Plant-based brekkies that ARE good for your baby
Vegan breakfasts suitable for children 12 months and under may include:
- Baby rice made with soya milk alternative, with banana and sliced kiwi fruit
- Weet bisk with soya milk alternative and sultanas with sliced poached pear
- Savoury meals for children 12 months and under may include:
- Pasta with savoury soya mince and green beans
- Peanut butter and banana sandwiches and carrot sticks
- Tofu and spinach scramble with mashed potato and sliced avocado
- Chickpea, leek and carrot stew with broccoli florets
- Vegan snacks suitable for one to four-year-olds may include:
- Rice cakes with lentil and peanut butter pâté and red and green peppers
- Oatcakes with Brazil nut butter and oranges
- Breadsticks with cannellini bean houmous dip and tomato and avocado wedges
- Pitta bread with tahini dip and apple
- Wholemeal toast with pinto bean spread, and carrot sticks
- Vegan savoury meals suitable for one to four-year-olds may include:
- Rice noodles with tofu and stir-fried vegetables
- Black-eyed bean chilli with yellow rice and roasted vegetables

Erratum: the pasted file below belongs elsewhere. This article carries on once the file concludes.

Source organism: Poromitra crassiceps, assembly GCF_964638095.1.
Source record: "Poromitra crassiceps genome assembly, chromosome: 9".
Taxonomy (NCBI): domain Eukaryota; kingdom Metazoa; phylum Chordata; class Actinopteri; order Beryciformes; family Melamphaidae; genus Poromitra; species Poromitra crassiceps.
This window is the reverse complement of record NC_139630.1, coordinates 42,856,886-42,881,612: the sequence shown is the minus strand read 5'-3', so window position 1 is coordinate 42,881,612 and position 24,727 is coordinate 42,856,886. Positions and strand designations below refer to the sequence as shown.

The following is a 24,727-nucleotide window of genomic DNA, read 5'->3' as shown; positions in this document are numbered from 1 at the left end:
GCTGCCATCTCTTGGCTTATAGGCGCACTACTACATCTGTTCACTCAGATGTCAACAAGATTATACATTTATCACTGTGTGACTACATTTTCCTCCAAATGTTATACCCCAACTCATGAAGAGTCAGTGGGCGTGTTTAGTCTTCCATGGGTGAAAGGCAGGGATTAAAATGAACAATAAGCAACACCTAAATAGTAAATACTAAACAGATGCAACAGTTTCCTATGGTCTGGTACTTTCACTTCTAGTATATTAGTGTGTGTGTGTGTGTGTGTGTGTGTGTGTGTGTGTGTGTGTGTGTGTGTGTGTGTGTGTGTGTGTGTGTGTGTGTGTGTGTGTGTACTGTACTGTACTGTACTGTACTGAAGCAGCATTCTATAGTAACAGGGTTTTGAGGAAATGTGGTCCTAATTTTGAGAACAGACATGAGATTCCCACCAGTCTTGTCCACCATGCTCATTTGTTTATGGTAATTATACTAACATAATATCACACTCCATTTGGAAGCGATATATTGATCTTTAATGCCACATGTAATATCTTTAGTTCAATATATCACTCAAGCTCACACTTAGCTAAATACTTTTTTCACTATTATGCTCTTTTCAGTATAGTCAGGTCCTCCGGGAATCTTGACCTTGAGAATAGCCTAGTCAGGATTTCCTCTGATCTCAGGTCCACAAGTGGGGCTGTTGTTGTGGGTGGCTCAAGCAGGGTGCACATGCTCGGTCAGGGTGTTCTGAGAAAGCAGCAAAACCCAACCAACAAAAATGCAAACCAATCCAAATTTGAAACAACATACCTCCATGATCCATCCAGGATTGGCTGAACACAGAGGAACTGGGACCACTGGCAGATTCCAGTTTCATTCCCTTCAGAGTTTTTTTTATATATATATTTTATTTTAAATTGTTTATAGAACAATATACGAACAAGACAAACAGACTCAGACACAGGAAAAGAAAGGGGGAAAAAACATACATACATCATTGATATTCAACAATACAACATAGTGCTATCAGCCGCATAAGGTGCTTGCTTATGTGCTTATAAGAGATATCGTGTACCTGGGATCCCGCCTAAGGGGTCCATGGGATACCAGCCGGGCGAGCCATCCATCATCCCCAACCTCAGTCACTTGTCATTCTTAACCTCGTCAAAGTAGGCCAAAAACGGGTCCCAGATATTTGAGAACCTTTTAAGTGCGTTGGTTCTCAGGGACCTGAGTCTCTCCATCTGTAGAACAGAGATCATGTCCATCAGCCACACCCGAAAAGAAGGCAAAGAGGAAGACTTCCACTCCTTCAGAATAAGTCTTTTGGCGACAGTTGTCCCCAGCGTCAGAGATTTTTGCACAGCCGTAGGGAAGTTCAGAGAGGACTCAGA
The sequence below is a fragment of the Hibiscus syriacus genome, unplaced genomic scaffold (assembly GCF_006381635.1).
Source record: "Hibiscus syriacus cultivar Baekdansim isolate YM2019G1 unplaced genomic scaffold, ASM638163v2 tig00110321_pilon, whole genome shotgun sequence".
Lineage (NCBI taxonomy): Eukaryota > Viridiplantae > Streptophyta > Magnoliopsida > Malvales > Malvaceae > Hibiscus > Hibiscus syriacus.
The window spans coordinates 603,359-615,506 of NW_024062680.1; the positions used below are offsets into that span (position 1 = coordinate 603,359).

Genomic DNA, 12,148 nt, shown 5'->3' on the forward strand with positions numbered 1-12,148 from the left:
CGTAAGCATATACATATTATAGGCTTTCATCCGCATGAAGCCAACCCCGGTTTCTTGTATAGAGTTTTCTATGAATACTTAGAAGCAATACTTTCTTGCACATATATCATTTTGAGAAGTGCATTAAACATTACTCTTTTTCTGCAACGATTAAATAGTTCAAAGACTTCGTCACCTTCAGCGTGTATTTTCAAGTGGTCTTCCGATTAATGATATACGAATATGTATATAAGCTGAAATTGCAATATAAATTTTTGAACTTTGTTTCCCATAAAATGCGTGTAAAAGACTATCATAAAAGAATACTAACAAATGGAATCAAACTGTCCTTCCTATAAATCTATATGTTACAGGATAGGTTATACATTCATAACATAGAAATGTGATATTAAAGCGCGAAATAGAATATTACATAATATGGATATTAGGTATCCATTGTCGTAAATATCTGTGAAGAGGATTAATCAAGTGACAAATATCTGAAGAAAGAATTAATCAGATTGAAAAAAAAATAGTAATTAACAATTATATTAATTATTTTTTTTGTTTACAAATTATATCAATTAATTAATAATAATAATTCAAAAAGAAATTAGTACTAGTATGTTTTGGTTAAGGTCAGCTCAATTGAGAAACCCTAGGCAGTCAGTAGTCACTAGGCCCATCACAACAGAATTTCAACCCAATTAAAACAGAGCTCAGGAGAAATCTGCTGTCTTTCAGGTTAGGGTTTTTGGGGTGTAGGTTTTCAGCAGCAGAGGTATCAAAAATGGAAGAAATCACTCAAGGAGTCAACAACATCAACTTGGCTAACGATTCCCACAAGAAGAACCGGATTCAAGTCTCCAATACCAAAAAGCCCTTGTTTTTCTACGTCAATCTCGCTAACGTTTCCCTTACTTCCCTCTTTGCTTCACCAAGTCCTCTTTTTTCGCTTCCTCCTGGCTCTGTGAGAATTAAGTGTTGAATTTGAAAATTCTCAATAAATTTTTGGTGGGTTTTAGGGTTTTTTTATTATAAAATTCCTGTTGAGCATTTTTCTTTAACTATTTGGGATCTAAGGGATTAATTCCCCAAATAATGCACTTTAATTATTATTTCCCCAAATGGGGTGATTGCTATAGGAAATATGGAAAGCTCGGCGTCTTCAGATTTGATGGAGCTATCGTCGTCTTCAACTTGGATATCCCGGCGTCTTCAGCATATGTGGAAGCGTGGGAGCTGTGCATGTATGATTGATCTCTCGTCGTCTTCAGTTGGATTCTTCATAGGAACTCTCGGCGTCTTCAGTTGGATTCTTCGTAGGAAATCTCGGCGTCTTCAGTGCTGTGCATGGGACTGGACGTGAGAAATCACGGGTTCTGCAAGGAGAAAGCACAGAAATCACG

Vegan children had a lower bone mineral content, although they also had less body fat and lower levels of bad cholesterol.
There has been little research on veganism in babies but Bahee Van de Bor, a former paediatric dietitian at Great Ormond Street, who now runs the company UK Kids Nutrition, said: ‘If you plan plant-based diets carefully, by including a good ratio of carbohydrate foods and fats from vegetable oils, nut butters, avocado and other higher energy foods like hummus, you can meet a baby’s daily energy requirements.
‘But without careful planning for total energy and nutrient requirements, there can be gaps in nutrition which can compromise growth and increase risk of nutrient deficiencies.
‘Parents should not ignore the advice to use dietary supplements for calcium, vitamin D, B12 and iodine, and include foods containing Omega-3, to make a vegan diet safe from birth.